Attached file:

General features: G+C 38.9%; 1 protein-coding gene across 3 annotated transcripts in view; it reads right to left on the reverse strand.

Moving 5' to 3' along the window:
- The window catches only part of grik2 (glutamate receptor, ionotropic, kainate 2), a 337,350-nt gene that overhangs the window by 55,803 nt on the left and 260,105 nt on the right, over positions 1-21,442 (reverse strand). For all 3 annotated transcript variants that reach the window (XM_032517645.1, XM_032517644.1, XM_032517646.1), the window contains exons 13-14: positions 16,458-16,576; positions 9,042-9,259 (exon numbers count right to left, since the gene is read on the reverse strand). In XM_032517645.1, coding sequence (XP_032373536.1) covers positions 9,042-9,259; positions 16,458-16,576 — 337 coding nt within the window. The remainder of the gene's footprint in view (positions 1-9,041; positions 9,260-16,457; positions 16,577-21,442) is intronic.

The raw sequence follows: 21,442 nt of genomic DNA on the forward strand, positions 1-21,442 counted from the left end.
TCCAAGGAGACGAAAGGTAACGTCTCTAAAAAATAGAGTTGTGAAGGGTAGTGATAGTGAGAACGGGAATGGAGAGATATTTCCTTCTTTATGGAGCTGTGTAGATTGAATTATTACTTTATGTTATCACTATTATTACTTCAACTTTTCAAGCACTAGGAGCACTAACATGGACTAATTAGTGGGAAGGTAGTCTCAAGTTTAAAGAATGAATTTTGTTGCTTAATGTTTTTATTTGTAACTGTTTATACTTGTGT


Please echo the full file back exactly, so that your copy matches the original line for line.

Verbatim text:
General features: G+C 38.9%; 1 protein-coding gene across 3 annotated transcripts in view; it reads right to left on the reverse strand.

Moving 5' to 3' along the window:
- The window catches only part of grik2 (glutamate receptor, ionotropic, kainate 2), a 337,350-nt gene that overhangs the window by 55,803 nt on the left and 260,105 nt on the right, over positions 1-21,442 (reverse strand). For all 3 annotated transcript variants that reach the window (XM_032517645.1, XM_032517644.1, XM_032517646.1), the window contains exons 13-14: positions 16,458-16,576; positions 9,042-9,259 (exon numbers count right to left, since the gene is read on the reverse strand). In XM_032517645.1, coding sequence (XP_032373536.1) covers positions 9,042-9,259; positions 16,458-16,576 — 337 coding nt within the window. The remainder of the gene's footprint in view (positions 1-9,041; positions 9,260-16,457; positions 16,577-21,442) is intronic.

The raw sequence follows: 21,442 nt of genomic DNA on the forward strand, positions 1-21,442 counted from the left end.
TCCAAGGAGACGAAAGGTAACGTCTCTAAAAAATAGAGTTGTGAAGGGTAGTGATAGTGAGAACGGGAATGGAGAGATATTTCCTTCTTTATGGAGCTGTGTAGATTGAATTATTACTTTATGTTATCACTATTATTACTTCAACTTTTCAAGCACTAGGAGCACTAACATGGACTAATTAGTGGGAAGGTAGTCTCAAGTTTAAAGAATGAATTTTGTTGCTTAATGTTTTTATTTGTAACTGTTTATACTTGTGT